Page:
EPA Proposes to Designate PFOA and PFOS as Hazardous Substances
A new proposed rule would designate two perfluoroalkyl and polyfluoroalkyl substances (PFAS) as hazardous substances under CERCLA, the Comprehensive Environmental Response, Compensation, and Liability Act, which is also known as Superfund. The rule would apply to perfluorooctanoic acid (PFOA) and perfluorooctanesulfonic acid (PFOS), as well as their salts and structural isomers.
Designation as a CERCLA hazardous substance requires entities responsible for PFOA and PFOS to immediately inform federal, state, and local authorities of any release of these chemicals that meets or exceeds the “reportable quantity.” EPA has set the reportable quantity for PFOA and PFOS at one pound in a 24-hour period. Entities potentially affected by the rule include manufacturers and processors of PFOA and PFOS, manufacturers of products that contain these chemicals, downstream manufacturers and users, and waste management and wastewater treatment facilities.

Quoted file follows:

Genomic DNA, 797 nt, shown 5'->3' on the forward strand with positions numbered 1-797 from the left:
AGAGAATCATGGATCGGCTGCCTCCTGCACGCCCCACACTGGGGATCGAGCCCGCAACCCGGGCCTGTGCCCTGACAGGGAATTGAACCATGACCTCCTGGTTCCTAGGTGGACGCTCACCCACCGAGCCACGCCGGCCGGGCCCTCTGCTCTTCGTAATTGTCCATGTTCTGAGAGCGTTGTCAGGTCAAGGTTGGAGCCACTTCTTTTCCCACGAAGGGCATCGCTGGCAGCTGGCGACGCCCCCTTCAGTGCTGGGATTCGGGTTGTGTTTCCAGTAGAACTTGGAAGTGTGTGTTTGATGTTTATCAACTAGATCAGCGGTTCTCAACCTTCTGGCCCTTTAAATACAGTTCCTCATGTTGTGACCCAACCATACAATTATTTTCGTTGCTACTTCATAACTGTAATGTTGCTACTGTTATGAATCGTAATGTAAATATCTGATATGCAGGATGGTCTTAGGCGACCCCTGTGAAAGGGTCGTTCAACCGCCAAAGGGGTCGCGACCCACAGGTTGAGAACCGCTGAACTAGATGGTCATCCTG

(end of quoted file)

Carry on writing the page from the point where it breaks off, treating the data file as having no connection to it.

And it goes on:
Currently, there are approximately 800 CERCLA hazardous substances. A full list is available on the EPA website.
According to the EPA website, which published the proposed rule in the Federal Register on Sept. 6, the rule would “increase transparency around releases of these harmful chemicals and help to hold polluters accountable for cleaning up their contamination.” The agency states that PFOA and PFOS may present “a substantial danger to human health or welfare and the environment.”
For more information, download the rule as a PDF.
Related: Two recent articles in The Synergist discuss PFAS. In the March 2022 issue, “Chasing a Changing Chemical Market” discusses the challenges of researching and managing exposure to PFAS. And in the September 2022 issue, “The Challenges of PFAS” explores the complexities of PFAS-related regulations worldwide.